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When manufacturers want to adopt digital transformation on the factory floor, they face a myriad of choices around device types, connectivity, and data management platforms. Many IIoT projects begin with a need to gather data from machines not originally designed for connectivity. To do that, operations managers must find the right computing platforms, sensors, and software to collect accurate data for real-time analytics at the edge and the cloud. Finding and integrating the right puzzle pieces is often a challenge.
Once a company has a robust smart factory framework in place, it can deploy innovative technologies at the edge, including artificial intelligence (AI), machine learning (ML), and even augmented reality (AR).
AR is being deployed in new ways on the factory floor for applications such as machine maintenance—speeding up equipment repairs and lowering costs in doing so. For example, local technicians can link with remote experts for live assistance as they make repairs or software upgrades.
For example, if a machine needs repair, a technician can put on AR smart glasses so that a remote expert can also see a broken part. And they can work together in real time, anywhere the mechanic might be—from the next room or across an ocean. The remote expert can overlay text and drawings on the image visible through the glasses, creating a channel for targeted guidance.
And IoT security expert, TeamViewer, is making augmented reality in the smart factory a reality today. (Video 1)
The @TeamViewer all-in-one IoT Starter Kit gives OT managers and SIs everything they need to begin a secure, successful smart factory deployment. via @insightdottech
In one use case, a robot on an automotive factory floor had a fault and needed repair. The expert who could solve the problem was on the other side of the world, but a technician put on AR smart glasses and connected with the remote expert, who viewed the live video stream and had access to a 3-D model or digital twin representing the robot. The technician also had access to the digital twin in the vision of their smart glasses, and the expert could use the model—along with the ability to draw figures and circle problem areas on the live video stream—to highlight the broken part.
In just a few hours, they were able to find the root of the problem, replace the failed part on the robotic arm, and resume manufacturing. The technician wearing the glasses had never performed these tasks, but that didn’t matter because the expert could walk them through every step using both visual and audible guidance.
“In some cases, there might be only a few experts in the world who can help—and using this technology, you don’t have to put them on a plane and send them across an ocean during a pandemic,” says Harold Gibbs, IoT/AR alliances manager at TeamViewer. “Something that might have taken days or weeks to repair can be fixed in a few minutes.”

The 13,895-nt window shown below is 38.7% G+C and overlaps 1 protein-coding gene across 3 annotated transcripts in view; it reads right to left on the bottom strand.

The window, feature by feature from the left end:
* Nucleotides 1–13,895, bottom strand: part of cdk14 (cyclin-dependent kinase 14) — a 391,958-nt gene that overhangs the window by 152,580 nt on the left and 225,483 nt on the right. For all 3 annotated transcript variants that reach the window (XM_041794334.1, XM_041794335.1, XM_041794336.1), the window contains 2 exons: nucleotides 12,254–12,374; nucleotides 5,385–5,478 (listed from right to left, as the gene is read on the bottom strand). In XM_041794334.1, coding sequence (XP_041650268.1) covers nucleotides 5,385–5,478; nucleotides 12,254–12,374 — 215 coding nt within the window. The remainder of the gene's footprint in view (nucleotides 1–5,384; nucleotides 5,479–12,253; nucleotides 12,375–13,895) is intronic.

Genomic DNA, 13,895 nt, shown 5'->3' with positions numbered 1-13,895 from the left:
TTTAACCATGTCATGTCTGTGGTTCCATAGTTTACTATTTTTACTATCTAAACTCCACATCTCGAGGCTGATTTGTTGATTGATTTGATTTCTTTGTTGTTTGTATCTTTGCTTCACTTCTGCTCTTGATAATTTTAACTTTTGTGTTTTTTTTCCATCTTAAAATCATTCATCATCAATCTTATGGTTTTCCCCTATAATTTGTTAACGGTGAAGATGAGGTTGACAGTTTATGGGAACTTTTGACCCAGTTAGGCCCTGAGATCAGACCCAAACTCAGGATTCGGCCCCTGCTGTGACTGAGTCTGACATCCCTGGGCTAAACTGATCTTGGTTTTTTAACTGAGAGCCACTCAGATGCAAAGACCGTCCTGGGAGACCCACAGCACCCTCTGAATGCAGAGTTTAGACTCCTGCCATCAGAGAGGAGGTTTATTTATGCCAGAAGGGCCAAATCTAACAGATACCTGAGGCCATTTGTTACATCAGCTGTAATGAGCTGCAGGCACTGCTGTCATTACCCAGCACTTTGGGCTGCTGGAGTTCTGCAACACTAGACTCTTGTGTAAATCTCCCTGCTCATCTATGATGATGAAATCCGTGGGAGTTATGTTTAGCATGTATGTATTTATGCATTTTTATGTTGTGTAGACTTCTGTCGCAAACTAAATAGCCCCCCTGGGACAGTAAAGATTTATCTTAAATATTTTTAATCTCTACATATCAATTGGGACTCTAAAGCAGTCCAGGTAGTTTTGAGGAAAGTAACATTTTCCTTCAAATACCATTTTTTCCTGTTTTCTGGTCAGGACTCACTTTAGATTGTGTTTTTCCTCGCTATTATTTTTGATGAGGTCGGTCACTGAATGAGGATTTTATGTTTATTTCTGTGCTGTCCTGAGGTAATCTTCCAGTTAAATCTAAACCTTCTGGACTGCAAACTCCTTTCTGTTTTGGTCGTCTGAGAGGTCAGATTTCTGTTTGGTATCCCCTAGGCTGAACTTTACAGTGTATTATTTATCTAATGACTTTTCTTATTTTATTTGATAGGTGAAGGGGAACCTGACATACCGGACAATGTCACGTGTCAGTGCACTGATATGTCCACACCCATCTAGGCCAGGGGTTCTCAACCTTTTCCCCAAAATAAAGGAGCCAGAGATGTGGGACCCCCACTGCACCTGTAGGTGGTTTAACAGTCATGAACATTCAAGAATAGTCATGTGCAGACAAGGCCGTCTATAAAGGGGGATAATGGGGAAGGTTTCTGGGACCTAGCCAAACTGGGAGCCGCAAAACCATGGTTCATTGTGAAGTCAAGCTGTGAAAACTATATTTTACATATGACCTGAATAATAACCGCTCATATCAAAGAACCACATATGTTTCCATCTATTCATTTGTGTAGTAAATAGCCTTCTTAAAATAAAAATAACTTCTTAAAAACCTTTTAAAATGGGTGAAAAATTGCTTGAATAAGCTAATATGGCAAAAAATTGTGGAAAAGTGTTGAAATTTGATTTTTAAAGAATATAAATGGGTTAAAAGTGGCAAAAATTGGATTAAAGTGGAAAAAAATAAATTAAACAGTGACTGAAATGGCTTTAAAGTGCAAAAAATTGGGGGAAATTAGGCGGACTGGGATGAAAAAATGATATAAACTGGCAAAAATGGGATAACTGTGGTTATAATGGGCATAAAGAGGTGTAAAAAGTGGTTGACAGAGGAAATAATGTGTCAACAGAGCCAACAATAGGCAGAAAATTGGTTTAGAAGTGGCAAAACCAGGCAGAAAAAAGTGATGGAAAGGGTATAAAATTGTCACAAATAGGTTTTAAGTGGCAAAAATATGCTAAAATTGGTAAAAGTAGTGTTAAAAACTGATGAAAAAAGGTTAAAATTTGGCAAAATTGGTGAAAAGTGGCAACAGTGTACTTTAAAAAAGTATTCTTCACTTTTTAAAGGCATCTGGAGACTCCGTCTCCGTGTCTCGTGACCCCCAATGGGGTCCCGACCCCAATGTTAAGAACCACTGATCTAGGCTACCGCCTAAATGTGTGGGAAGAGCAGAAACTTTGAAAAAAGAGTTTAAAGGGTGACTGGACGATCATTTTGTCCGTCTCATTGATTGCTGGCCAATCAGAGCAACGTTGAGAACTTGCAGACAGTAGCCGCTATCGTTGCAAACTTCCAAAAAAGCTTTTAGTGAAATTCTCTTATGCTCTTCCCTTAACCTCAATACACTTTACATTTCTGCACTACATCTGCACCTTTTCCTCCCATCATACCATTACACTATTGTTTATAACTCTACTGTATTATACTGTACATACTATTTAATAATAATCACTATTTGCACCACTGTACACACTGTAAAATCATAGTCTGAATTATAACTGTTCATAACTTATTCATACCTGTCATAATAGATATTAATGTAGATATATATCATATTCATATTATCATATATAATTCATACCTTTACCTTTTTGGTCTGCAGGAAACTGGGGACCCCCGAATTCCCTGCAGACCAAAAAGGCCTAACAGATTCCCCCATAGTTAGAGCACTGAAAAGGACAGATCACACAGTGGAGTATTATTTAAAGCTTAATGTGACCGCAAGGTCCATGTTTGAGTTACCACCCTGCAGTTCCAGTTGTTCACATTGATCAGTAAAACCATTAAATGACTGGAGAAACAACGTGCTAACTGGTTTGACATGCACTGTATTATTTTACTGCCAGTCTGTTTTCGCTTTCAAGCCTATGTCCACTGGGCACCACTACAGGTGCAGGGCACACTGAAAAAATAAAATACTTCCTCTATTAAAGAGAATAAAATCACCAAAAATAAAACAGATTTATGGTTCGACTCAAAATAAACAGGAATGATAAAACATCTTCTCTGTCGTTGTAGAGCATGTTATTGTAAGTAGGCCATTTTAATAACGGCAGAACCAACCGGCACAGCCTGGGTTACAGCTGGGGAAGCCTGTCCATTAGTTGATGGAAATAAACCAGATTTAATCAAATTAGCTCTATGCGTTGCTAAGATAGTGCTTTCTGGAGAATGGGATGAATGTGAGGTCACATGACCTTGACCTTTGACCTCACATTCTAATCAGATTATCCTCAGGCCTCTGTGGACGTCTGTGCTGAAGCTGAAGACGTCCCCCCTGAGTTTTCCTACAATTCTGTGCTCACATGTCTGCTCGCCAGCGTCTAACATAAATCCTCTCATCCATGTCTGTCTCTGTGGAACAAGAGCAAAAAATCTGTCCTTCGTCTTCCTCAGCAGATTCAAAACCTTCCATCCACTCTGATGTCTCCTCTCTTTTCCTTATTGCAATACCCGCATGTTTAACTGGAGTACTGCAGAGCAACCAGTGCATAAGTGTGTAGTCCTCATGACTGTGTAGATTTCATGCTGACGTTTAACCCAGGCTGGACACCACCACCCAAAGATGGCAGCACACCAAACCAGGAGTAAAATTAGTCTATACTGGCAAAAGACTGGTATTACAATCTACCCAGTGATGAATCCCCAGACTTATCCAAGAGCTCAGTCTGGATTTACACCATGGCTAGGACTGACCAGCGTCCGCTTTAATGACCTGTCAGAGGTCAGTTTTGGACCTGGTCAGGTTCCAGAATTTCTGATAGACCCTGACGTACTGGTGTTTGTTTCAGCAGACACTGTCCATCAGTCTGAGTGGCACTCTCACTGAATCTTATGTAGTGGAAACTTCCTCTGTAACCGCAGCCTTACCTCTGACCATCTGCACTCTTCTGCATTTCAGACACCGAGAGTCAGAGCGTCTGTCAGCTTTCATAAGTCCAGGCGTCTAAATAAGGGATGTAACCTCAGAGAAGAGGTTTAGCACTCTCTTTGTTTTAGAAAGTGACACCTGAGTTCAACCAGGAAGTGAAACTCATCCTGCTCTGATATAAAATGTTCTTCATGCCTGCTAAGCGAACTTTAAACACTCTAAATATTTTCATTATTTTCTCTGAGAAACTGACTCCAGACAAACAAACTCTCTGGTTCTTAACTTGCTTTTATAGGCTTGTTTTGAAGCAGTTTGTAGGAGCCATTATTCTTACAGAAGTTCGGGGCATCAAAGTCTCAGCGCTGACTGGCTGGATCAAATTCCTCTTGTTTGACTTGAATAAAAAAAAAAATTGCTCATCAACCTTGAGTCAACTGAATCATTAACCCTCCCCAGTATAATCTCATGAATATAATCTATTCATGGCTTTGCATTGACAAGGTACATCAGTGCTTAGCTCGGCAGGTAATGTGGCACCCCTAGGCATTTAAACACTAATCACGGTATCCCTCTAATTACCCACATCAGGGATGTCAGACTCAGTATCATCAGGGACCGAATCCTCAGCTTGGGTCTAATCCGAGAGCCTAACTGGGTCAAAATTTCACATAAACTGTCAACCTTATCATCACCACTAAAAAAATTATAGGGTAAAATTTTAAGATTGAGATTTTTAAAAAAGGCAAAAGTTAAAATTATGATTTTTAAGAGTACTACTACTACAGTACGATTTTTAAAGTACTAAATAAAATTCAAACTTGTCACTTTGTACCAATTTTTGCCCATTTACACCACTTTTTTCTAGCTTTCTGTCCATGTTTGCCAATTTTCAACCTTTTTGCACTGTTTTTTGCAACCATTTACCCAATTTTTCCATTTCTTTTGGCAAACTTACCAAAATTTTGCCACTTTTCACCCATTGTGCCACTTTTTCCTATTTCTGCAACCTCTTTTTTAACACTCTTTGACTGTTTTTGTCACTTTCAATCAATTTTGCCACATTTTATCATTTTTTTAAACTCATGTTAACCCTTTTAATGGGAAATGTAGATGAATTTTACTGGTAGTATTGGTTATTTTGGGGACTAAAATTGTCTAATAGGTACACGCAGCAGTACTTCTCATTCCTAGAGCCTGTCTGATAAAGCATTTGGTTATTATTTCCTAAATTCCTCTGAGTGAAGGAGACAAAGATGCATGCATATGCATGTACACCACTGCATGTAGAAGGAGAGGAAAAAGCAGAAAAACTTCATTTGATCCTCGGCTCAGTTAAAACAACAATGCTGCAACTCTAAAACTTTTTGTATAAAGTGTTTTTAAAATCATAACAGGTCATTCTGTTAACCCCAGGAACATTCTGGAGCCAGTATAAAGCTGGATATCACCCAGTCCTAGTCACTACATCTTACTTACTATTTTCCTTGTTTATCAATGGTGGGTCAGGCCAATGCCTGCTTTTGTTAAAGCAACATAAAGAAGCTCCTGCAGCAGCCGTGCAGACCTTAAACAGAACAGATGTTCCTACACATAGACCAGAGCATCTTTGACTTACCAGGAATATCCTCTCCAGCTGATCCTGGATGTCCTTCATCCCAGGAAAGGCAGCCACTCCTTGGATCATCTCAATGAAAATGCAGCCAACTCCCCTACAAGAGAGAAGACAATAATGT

One-Stop Smart-Factory Solutions
For manufacturers ready to adopt AR and other digital tools, some software and hardware companies are joining forces to simplify the hardware and software puzzle. All-in-one kits such as the TeamViewer IoT Starter Kit give OT managers and systems integrators everything they need—from gateway to sensors and platform—to begin a secure, successful smart-factory deployment. The basic kit includes an Intel® processor-based Lenovo ruggedized IoT gateway and three Bosch SDK sensors preconfigured to connect to the gateway.
While the kit comes with a standard gateway and sensors, other hardware and software elements can be tailored to fit the needs of individual customers. The solution also adapts to different networking needs, addressing a point of concern for manufacturers who are standardized on a particular type of connectivity or in need of a private LTE network.
“A starter kit with basic components makes it much easier for manufacturers to test the waters and think about how they’re going to solve sensor and networking problems,” says Gibbs. “That hands-on experimentation allows developers and systems integrators to create successful smart-factory solutions much more quickly.”
Once the solution is in place, authorized users can access a web-based dashboard from almost any type of device. There they can view data streams from all devices on the network, create alerts, and tailor custom dashboards and analytics tools. Triggered alerts show up on the dashboard and can be programmed to appear as notifications on users’ smartphones as needed. Data transfer is secured to and from every endpoint, using authentication and end-to-end encryption.
All-in-one IoT starter kits compatible with a diversity of sensors and technologies, including AR smart glasses, offer a new and more accessible route to adoption. “Building a solution from scratch requires a great deal of time and expertise, and it’s particularly difficult right now to gather that expertise in person,” says Gibbs. “Having a kit that’s pre-assembled makes it much easier for manufacturers to experiment, solve problems, and get smart-factory deployments off the ground.
“We are constantly optimizing the interoperability of our AR and IIoT solution to cover the whole value chain,” adds TeamViewer Director of IoT Product Management Aditya Adavi. “Our goal is to enable a seamless interaction between humans and machines by leveraging data to decrease room for human errors, increase uptime, and improve the return on investment.”